Prokaryotes

Everything else

(Bacteria)

Prokaryotic cells have a variety of shapes

The three most common of which are spheres (cocci), rods (bacilli), and spirals

1 µm (a) Spherical (cocci)

2 µm (b) Rod-shaped (bacilli)

(c) Spiral

5 µm

Cell-Surface Structures

One of the most important features of nearly all prokaryotic cells

Is their cell wall, which maintains cell shape, provides physical protection, and prevents the cell from bursting in a hypotonic environment

24.2

Using a technique called the Gram stain

Cell wall

Peptidoglycan layer

Scientists can classify many bacterial species into two groups based on cell wall composition, Gram-positive and Gramnegative
Lipopolysaccharide Outer membrane Cell wall Peptidoglycan layer Plasma membrane Protein Gramnegative bacteria 20 µm

Plasma membrane

Protein Grampositive bacteria

24.2/3

Gram-positive. Gram-positive bacteria have a cell wall with a large amount of peptidoglycan that traps the violet dye in the cytoplasm. The alcohol rinse does not remove the violet dye, which masks the added red dye.

Gram-negative. Gram-negative bacteria have less peptidoglycan, and it is located in a layer between the plasma membrane and an outer membrane. The violet dye is easily rinsed from the cytoplasm, and the cell appears pink or red after the red dye is added.

The cell wall of many prokaryotes

Is covered by a capsule, a sticky layer of polysaccharide or protein
200 nm

Capsule

24.1

Some prokaryotes have fimbriae and sex pili
 

Fimbriae allow them to stick to their substrate or other individuals in a colony Sex pili allow two bacteria to join and exchange DNA during conjugation

Fimbriae

24.1

200 nm

Most motile bacteria propel themselves by flagella

Motility

Which are structurally and functionally different from eukaryotic flagella
Flagellum Filament 50 nm Cell wall Hook Basal apparatus

24.1

Plasma membrane

The typical prokaryotic genome

Is a ring of DNA that is not surrounded by a membrane and that is located in a nucleoid region
Chromosome

24.1

1 µm

Many prokaryotes form endospores

Which can remain viable in harsh conditions for centuries
Endospore

0.3 µm

24.1

Major nutritional modes in prokaryotes

24.4

Prokaryotic metabolism also varies with respect to oxygen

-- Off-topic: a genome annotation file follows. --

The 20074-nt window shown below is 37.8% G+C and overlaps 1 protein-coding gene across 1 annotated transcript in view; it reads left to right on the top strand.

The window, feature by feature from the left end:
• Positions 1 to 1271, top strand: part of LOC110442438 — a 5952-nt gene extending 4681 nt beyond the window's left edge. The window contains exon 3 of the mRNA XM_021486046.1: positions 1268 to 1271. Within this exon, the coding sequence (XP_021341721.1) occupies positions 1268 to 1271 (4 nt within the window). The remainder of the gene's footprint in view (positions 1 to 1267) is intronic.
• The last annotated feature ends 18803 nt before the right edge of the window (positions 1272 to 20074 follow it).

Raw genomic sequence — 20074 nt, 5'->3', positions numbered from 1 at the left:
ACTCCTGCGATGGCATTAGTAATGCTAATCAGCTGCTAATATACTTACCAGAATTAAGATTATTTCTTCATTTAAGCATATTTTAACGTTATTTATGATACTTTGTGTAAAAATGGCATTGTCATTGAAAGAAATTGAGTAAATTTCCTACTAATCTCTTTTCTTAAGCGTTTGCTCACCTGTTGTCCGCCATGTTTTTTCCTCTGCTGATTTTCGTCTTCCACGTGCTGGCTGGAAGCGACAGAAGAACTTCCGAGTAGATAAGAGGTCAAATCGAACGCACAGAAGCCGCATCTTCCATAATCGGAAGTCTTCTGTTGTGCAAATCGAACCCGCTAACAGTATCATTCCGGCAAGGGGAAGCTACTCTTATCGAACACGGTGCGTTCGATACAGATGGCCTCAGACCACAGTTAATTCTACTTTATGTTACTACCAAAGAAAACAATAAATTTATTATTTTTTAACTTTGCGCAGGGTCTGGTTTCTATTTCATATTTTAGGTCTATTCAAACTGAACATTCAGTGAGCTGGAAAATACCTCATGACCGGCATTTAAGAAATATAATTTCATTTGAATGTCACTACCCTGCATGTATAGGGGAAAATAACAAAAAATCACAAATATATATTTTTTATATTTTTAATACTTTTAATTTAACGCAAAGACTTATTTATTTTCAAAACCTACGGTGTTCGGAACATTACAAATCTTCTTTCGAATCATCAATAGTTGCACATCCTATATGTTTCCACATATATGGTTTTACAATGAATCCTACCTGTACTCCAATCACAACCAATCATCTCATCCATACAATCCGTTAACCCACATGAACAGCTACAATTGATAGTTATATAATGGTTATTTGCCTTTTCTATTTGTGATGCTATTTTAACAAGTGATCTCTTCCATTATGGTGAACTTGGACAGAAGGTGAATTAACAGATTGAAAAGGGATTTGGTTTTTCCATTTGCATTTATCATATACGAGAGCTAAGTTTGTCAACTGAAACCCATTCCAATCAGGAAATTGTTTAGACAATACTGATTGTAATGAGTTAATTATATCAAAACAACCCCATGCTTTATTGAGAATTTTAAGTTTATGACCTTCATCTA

Three types of oxygen metabolism

Obligate aerobes

Require oxygen Can survive with or without oxygen Are poisoned by oxygen

Facultative anaerobes

Obligate anaerobes

24.5

Protists

Single-celled Eukaryotes (mostly)

Overview: A World in a Drop of Water
• Even a low-power microscope
– Can reveal an astonishing menagerie of organisms in a drop of pond water

Figure 28.1

50 µm

Protists, the most nutritionally diverse of all eukaryotes, include
– Photoautotrophs, which contain chloroplasts – Heterotrophs, which absorb organic molecules or ingest larger food particles – Mixotrophs, which combine photosynthesis and heterotrophic nutrition

24.6

Chlorohyta phacus

Protist habitats are also diverse in habitat
• And including freshwater and marine species

There is now considerable evidence
• That much of protist diversity has its origins in endosymbiosis

Diversity of plastids produced by secondary endosymbiosis

Objectives 24.7 and 24.8 will be covered in a class project

Plasmodial Slime Molds
• Many species of plasmodial slime molds
– Are brightly pigmented, usually yellow or orange
4 cm

24.9

At one point in the life cycle
– They form a mass called a plasmodium
1 The feeding stage is a multinucleate plasmodium that lives on organic refuse. 2 The plasmodium takes a weblike form. 3 The plasmodium erects stalked fruiting bodies (sporangia) when conditions become harsh.

Feeding plasmodium Zygote (2n) SYNGAMY

Mature plasmodium (preparing to fruit) Young sporangium 1 mm

Amoeboid cells (n) Germinating spore

Mature sporangium Spores (n) MEIOSIS Stalk Key Haploid (n) Diploid (2n)

Flagellated cells (n) 7 The cells unite in pairs (flagellated with flagellated and amoeboid with amoeboid), forming diploid zygotes. 6 These cells are either amoeboid or flagellated; the two forms readily convert from one to the other.

5 The resistant spores disperse through the air to new locations and germinate, becoming active haploid cells when conditions are favorable.

4 Within the bulbous tips of the sporangia, meiosis produces haploid spores.

24.9

Cellular Slime Molds
• Cellular slime molds form multicellular aggregates
– In which the cells remain separated by their membranes

24.9

• The life cycle of Dictyostelium, a cellular slime mold
1 In the feeding 9 In a favorable environment, amoebas stage of the life emerge from the spore cycle, solitary haploid coats and begin feeding. amoebas engulf bacteria. 8 Spores are released. 7 Other cells crawl up the stalk and develop into spores.